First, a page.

Bullies Are Not Nice People and They Know It!


Bullying statistics are available for cyber-bullying as well harassment at school and at work. The effects can be devastating.


Bullying is an act by one person to intimidate, harm or threaten another. Usually the bully uses his emotional strength or status to infringe on the rights of another.


It can take many forms. I will list a few. 

  • insults
  • physical harm
  • threats
  • name-calling
  • teasing
  • pushing
  • tripping
  • hitting
  • playing mean practical jokes
  • spreading rumors
  • social exclusion

It is not normal behavior. The objective is usually to make a victim feel bad. It can be continuous and result in the victim becoming depressed or suicidal ("bullycide").

Types of Bullying!

Cell phones and the internet give bullies more ways than ever to do their nasty deeds. Derogatory messages can be sent to a victim's phone or email address. They can be repetitive and persist for days or weeks.

The bully wants their target to feel badly about themselves. It is a form of mental and emotional torture. It can happen anywhere. It could happen at a shopping mall when a group of teenagers choose to harass others - usually younger and less in number. 

It could happen at work. Those with some authority or even coworkers could single out a person and insult and intimidate him or her.

It happens often at schools. Teenagers (and even younger students) may decide to have fun at someone else's expense. They will find someone to harass verbally or physically.

Boys tend to use physical intimidation tactics. They may push, shove, trip, hit or spit on someone. Girls tend to be more subtle, but just as vicious.

Are There Ways To Prevent It At School?

There are, but only if the child tells his parents and teachers about it. There are things that the victim may try and things that teachers and parents can do.

The victim can be taught to use appropriate assertiveness. They might say: "Leave me alone. I have already reported your bullying to the principal."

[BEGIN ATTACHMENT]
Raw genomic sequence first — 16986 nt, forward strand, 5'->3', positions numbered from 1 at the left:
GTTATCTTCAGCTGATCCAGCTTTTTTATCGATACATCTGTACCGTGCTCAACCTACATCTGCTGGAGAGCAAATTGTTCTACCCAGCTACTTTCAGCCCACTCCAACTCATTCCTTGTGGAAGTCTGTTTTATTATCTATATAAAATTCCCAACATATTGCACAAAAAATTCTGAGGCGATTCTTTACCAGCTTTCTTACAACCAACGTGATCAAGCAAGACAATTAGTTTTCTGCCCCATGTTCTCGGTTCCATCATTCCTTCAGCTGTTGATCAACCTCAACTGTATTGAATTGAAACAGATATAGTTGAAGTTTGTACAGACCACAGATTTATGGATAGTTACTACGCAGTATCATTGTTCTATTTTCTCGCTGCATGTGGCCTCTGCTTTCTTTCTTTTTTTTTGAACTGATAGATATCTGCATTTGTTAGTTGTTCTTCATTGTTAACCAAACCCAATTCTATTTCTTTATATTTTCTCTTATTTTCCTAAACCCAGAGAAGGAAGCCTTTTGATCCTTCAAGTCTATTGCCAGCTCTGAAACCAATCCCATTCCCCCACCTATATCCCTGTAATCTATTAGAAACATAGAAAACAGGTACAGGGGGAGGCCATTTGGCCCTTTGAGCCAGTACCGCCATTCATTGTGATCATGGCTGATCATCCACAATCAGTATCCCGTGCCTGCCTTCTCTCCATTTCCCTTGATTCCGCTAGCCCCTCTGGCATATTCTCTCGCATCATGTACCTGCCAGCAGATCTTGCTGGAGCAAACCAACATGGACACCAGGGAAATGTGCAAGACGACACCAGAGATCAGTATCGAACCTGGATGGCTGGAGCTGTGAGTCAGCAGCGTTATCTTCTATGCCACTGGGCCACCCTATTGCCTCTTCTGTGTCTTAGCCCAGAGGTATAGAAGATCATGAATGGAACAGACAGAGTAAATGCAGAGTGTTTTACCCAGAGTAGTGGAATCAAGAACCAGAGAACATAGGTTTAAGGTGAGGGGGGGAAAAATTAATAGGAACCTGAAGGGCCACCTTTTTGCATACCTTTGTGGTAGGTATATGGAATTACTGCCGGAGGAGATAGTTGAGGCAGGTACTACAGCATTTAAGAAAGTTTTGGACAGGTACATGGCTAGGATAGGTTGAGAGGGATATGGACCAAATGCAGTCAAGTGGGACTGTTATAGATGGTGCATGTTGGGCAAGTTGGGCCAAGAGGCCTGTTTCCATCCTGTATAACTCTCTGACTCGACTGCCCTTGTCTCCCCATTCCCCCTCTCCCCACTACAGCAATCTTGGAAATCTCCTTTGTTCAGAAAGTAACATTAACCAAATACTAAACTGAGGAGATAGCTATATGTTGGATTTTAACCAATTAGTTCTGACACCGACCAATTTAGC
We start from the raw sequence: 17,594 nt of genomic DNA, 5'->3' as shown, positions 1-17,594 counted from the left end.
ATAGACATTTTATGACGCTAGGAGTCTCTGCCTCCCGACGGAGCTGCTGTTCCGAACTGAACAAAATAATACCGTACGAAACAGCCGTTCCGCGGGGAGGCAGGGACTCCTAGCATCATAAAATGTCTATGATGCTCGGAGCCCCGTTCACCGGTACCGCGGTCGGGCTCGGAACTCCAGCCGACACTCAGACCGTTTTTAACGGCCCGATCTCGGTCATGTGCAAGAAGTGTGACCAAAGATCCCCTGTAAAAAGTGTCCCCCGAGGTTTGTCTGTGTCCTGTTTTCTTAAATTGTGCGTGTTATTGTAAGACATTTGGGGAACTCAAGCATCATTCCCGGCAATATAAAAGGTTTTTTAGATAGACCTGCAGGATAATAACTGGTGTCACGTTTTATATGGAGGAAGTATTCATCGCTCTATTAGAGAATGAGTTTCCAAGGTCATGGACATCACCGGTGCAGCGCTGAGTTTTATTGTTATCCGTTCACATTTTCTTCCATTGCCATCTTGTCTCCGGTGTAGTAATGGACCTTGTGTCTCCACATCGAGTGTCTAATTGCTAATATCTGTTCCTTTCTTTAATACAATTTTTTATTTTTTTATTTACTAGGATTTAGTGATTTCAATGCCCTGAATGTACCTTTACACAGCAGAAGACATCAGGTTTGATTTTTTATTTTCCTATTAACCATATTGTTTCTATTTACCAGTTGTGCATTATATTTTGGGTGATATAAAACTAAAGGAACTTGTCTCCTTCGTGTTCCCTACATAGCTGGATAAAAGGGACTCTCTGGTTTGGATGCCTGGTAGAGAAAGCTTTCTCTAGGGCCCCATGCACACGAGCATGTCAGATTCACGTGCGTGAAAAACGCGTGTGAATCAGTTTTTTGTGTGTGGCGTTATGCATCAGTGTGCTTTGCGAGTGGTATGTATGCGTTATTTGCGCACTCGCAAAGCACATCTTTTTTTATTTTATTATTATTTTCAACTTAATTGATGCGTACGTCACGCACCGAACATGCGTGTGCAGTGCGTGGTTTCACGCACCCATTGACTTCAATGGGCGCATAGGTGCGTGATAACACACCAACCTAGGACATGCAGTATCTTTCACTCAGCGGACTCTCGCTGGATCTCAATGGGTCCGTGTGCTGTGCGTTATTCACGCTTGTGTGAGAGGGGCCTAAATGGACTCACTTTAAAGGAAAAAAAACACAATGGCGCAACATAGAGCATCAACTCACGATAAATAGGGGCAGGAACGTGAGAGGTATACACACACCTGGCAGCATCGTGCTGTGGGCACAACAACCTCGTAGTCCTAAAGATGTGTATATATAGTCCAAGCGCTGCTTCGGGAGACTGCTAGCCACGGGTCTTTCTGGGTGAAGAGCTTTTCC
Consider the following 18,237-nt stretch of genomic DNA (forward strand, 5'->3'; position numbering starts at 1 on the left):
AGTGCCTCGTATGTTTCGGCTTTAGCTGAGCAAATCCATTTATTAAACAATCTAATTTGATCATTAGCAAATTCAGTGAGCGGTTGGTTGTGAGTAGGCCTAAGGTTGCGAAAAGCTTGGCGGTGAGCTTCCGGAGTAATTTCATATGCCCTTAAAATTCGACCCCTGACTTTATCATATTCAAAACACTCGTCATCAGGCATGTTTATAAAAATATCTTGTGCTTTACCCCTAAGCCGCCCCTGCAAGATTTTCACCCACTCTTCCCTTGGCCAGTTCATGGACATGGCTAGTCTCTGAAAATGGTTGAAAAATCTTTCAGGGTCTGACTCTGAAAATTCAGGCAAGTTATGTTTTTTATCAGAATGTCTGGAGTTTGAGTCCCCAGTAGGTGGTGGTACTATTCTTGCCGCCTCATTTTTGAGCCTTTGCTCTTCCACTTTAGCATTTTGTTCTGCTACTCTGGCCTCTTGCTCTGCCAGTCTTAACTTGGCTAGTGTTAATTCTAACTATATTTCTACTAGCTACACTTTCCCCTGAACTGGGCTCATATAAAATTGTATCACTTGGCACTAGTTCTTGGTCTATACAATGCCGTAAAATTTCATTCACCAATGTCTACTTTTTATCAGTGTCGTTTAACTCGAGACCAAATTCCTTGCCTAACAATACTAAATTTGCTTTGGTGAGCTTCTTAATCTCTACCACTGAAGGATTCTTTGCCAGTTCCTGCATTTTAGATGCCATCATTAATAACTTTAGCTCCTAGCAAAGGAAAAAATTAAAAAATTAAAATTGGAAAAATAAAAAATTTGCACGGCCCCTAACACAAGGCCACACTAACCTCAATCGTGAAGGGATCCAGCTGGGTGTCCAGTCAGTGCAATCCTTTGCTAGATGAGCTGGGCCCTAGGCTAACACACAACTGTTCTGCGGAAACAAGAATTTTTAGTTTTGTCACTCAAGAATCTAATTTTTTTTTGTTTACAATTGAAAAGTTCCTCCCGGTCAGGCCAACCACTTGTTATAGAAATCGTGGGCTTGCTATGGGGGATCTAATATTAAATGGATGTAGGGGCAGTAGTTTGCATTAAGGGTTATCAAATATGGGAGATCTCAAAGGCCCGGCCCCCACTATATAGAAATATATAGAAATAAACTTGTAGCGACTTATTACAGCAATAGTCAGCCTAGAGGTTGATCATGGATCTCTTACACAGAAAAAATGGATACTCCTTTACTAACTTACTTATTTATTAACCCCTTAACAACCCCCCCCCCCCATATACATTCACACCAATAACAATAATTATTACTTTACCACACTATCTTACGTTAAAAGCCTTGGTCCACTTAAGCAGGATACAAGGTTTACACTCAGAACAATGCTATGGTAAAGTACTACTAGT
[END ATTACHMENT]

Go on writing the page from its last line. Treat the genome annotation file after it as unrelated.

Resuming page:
The target of a bully can "hangout" with true friends who are willing to defend him (verbally) and witness the attacks. Friends can tell the bully: "What you are doing is wrong and inappropriate." Victims can also just walk away - if possible.

Victims need to understand that being bullied is not their fault. It is not their fault if they have a disability or look different.

Cyber-bullying can also be ended (sometimes) by changing a cell phone number or email address. Then, being very careful who the number or address is given to.

Another deterrent is punishment for the bully. Cyber-bullies could have their cell phones confiscated and internet access removed.

Cyber-bullies need to very careful if they do things that are sexual in nature. Sexting or publishing nude photos could result in being listed as a "registered sex offender".

Who Is A Bully?

Bullies are not without friends or high self-esteem. There seems to be some joy in watching the bully harass someone. Often the bully travels with a group of followers.

These troubled individuals often have trouble with rules and authority. They tend to do poorly in school and get into trouble with the law. They are known to damage or steal property and abuse drugs and alcohol.

Bullies are typically self-centered, aggressive individuals who believe that violence is a solution to a problem. They display aggressiveness to both adults and children. They need to dominate others and show that they are in control of every situation.

The Effects of Bullying!

The victim of bullying can suffer from depression, fear going to school, and see their school performance decline. If they are targeted for a long time, they may be stunted socially and emotionally.

The targeted prey may respond to the harassment by exhibiting a declining self-image. This can be combined with low self-esteem, anxiety, school absence, and even physical illness. An inability to concentrate and a feeling of worthlessness are also common.

Parents should look for bruises, scrapes, and other marks, if they suspect physical harassment. Other signs are sadness, irritability, outbursts of anger, and changes in sleeping patterns, appetite, and being withdrawn.

Bullying Statistics!

According to the CDC (Centers for Disease Control), Bullycide is the 3rd leading cause of death among young people. Girls, ages 10 to 14, are at the highest risk.

A report from the Human Rights Education Center of Utah states: "An estimated 1.6 million children in grades six through 10, in the United States, are bullied at least once a week."

The National Education Association reports: "Six out of 10 American teenagers witness bullying in school once a day."

According to the National Institute of Child Health: "Both the bully and the bullied are at a greater risk of loneliness, lack of success in school, and become involved in drugs, alcohol, and tobacco."


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